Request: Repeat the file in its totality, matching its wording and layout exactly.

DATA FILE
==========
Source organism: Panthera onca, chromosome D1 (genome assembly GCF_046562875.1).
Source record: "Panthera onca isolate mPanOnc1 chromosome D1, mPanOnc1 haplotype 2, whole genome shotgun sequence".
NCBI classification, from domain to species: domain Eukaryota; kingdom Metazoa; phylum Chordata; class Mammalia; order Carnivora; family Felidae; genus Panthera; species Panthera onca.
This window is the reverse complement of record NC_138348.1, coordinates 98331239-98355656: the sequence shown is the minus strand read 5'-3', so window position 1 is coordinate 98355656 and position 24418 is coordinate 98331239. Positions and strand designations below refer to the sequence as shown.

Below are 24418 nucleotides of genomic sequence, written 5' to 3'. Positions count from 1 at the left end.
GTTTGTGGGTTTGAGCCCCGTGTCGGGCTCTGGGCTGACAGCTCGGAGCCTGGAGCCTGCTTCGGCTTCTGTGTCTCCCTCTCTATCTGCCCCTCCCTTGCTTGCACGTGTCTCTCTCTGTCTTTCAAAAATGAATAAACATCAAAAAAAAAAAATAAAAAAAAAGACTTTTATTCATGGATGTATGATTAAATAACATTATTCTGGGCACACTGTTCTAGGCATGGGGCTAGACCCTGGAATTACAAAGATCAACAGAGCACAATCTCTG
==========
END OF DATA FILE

Source organism: Panthera onca, chromosome D1 (genome assembly GCF_046562875.1).
Source record: "Panthera onca isolate mPanOnc1 chromosome D1, mPanOnc1 haplotype 2, whole genome shotgun sequence".
NCBI classification, from domain to species: domain Eukaryota; kingdom Metazoa; phylum Chordata; class Mammalia; order Carnivora; family Felidae; genus Panthera; species Panthera onca.
This window is the reverse complement of record NC_138348.1, coordinates 98331239-98355656: the sequence shown is the minus strand read 5'-3', so window position 1 is coordinate 98355656 and position 24418 is coordinate 98331239. Positions and strand designations below refer to the sequence as shown.

Below are 24418 nucleotides of genomic sequence, written 5' to 3'. Positions count from 1 at the left end.
GTTTGTGGGTTTGAGCCCCGTGTCGGGCTCTGGGCTGACAGCTCGGAGCCTGGAGCCTGCTTCGGCTTCTGTGTCTCCCTCTCTATCTGCCCCTCCCTTGCTTGCACGTGTCTCTCTCTGTCTTTCAAAAATGAATAAACATCAAAAAAAAAAAATAAAAAAAAAGACTTTTATTCATGGATGTATGATTAAATAACATTATTCTGGGCACACTGTTCTAGGCATGGGGCTAGACCCTGGAATTACAAAGATCAACAGAGCACAATCTCTG